Hey there Guys,
Published in on of the online paper today was a case of a lady who states she had been maliciously infected with herpes. The fact she was awarded $900,000 damages disturbs me on many, many levels. Before I go into why, let’s have a quick look at what has been reported:
A JURY has awarded an Oregon woman $900,000 in damages after a man apparently gave her herpes, The Oregonian reported Tuesday.
The plaintiff, a 49-year-old divorcee, was in search of a husband when she met a 69-year-old retired dentist from Portland on an internet dating website in 2010.
On their fourth date, and after some glasses of wine and puffs of marijuana, the two had sex.
The woman, who sued under a pseudonym, claimed her date agreed to wear a condom upon her request, but later removed it.
While they were lying in bed after the love making, he revealed he had herpes. She summarily kicked him out of her house.
Within 11 days, she had a painful outbreak, which she continues to have periodically. She took anti-viral medication, but it caused her to lose massive amounts of hair.
She has also since gained 14 kilograms from the drugs she has taken for anxiety and depression brought on by the herpes…
“We all felt he should have told her – he had the responsibility to tell her,” juror Noah Brimhall told The Oregonian.
Defence attorney Randall Vogt called his client a “heroine” for holding the “dangerous” man responsible.
“Ninety-nine percent of the people who find themselves in (her) situation simply wring their hands and do nothing,” Vogt told The Oregonian. “They know if they file a lawsuit, it’s going to be hotly contested. It’s going to be embarrassing. It’s going to be massively unpleasant.”
There are so many unpleasant elements to this case.
Please don’t think for a moment I am diminishing my disdain for herpes. It’s painful, it’s annoying and in some cases the symptoms can be severe. What disturbs me is the precedent that this case sets on many levels.
Take for example the use of “he removed the condom” as part of the evidence. While condoms can help reduce the chance of transmission they do not 100% eliminate transmission. It all depends on the position of the herpes blisters, types of sex and a variety of other factors.
For me the most disturbing element is that this poor lady has placed herself into a position of the victim, “the man was evil, she had no control”. I worry that this sets up a terrible platform for future litigation. $900,000 for what is an inconvenient yet manageable disease is a lot of money. What would the number be if she had been infected with HIV? A cold?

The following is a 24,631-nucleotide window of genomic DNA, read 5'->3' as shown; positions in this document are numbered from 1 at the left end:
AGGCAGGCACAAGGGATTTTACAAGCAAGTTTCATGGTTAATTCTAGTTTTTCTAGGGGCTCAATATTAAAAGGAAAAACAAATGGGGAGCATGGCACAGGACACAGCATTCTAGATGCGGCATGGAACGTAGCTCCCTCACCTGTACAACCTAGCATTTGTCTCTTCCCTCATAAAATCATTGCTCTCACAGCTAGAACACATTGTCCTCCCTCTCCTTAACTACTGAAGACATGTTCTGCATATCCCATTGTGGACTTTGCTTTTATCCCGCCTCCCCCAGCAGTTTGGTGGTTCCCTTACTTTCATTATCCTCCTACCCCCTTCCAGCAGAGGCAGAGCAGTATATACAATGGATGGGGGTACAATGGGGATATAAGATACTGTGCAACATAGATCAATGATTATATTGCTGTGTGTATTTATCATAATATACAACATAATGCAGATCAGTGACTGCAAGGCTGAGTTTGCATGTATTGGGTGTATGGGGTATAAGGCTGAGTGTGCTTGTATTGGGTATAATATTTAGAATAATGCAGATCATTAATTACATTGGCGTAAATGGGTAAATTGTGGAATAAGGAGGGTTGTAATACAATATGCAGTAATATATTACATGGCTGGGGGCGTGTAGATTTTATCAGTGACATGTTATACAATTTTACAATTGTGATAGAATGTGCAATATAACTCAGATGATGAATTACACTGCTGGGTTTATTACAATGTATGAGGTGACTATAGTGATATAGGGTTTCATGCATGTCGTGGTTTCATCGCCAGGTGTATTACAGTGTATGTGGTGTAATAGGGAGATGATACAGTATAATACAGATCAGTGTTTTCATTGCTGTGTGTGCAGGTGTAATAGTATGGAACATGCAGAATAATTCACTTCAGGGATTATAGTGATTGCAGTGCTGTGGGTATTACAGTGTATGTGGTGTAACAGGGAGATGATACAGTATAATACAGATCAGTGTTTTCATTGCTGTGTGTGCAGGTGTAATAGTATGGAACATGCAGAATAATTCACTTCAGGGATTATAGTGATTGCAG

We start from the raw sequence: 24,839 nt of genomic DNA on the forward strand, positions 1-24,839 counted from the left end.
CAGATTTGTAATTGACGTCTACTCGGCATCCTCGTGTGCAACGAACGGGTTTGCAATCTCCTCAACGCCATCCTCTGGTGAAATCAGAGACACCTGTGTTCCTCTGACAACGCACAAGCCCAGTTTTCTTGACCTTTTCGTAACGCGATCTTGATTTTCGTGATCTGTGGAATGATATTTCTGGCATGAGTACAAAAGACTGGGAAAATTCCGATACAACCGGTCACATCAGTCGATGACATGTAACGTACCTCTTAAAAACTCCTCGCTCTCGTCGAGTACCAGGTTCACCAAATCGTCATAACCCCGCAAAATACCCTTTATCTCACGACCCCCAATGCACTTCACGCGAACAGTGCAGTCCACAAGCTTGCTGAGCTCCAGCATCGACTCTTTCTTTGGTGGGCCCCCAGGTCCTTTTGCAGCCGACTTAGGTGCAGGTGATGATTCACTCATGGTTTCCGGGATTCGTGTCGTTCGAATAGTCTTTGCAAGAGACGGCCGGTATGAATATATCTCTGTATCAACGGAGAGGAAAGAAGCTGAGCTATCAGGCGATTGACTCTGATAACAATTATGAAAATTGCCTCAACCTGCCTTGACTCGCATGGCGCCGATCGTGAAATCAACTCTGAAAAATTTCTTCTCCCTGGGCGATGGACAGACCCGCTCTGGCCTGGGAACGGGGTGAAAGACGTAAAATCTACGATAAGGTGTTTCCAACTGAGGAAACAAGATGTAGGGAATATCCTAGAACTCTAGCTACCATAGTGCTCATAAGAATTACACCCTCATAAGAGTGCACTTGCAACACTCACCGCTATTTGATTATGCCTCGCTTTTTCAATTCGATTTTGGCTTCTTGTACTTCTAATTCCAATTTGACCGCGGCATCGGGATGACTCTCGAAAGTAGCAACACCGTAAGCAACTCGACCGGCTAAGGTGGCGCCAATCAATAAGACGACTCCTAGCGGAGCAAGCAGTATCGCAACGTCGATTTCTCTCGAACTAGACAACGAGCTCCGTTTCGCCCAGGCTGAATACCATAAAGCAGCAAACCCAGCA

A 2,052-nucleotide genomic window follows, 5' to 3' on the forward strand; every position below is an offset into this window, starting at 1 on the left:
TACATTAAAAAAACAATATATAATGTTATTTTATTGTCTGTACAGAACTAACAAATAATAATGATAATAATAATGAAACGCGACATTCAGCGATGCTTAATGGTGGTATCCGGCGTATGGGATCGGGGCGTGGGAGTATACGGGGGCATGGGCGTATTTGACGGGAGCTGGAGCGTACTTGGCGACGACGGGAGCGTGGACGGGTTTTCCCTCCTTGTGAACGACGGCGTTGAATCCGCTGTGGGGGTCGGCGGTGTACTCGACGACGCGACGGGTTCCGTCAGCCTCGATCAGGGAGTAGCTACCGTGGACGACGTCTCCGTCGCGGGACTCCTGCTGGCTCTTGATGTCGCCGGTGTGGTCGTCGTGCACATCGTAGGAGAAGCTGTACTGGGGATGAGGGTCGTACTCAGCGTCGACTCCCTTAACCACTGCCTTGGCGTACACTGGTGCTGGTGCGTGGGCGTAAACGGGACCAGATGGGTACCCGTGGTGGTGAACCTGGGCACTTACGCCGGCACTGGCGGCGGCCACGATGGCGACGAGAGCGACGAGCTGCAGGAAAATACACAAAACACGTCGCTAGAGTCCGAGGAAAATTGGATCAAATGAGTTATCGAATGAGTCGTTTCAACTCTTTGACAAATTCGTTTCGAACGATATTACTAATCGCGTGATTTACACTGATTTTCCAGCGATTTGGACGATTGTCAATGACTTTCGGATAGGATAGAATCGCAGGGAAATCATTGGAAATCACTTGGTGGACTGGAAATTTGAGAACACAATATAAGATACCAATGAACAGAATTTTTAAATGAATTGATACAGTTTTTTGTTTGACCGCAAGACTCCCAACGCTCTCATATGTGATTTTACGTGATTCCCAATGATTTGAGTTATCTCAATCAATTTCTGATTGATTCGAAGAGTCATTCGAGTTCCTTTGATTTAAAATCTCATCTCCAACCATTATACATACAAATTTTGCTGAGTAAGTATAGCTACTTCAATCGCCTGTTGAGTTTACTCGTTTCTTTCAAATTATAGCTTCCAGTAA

I highly doubt that $900,000 is going to reverse the psychological damage this lady has sustained. While I’ve never met the lady, I would imagine from her perspective I would feel anger, frustration, and the most insidious, shame. Having put herself into a position to be infected with “such a dirty disease” would bring prominent emotions.
Ultimately however, herpes is just a disease. It’s the shame she has attached that is causing her disability.
This pathological shame is a social construct that we don’t have to follow. People with herpes are not “dirty”, they simply have been infected with herpes. People with Down Syndrome are not “retarded and stupid”, they carry an extra chromosome. The same goes for HIV, hepatitis, depression and even the myths based around pimples, these are medical issues not social judgement.
Sadly we have currently created a social construct where the moment something goes wrong in our lives we immediately look for someone to blame. This toxic shame prevents people from getting tested and treated.
Clear cases of malicious intent aside, let’s look at HIV.
The one point in the cycle of HIV life cycle where a person is most able to infect another is at the time of seroconversion. At the start of infection viral load is at its highest and HIV antibodies are only just starting to be created. Even if a newly infected person was to get a HIV test during this episode there is a chance it will come back negative. This can create a false belief of non infection, of “low risk”. Sadly there have been many infections of HIV based on this false belief.
So how do we move forward?
First and foremost the most important fact to keep in mind is that diseases are exactly what they are – diseases. HIV is a virus, herpes is also a virus. Neither are indicators of personality, or of what we are like as people. It’s time we dropped the artificial layers that have been placed on these diseases.
Secondly, we need to fully understand levels of risk. I’ve said it once and I’ll say it until I’m blue in the face; we know safe sex works when we don’t know our partners status, why would it not work when we do? While serosorting can be a helpful strategy for people living with HIV, some people choose to use it to discriminate.
As previously mentioned, the riskiest time for HIV transmission is the very same time the person may not know of their infection. The only time I believe someone’s HIV status is when they tell me they are positive. For all my sexual partners safe sex is my choice, and I have control of my choices.
It’s vital we take control ourselves. If you are feeling the effects of alcohol or other substances, is hooking with someone you have just met the best idea? Do you have a firm plan about what you like to do sexually if you are feeling out of control? We all have the responsibility to care not only for ourselves but each other, that can be very difficult if under the influence.
Yours in good health.
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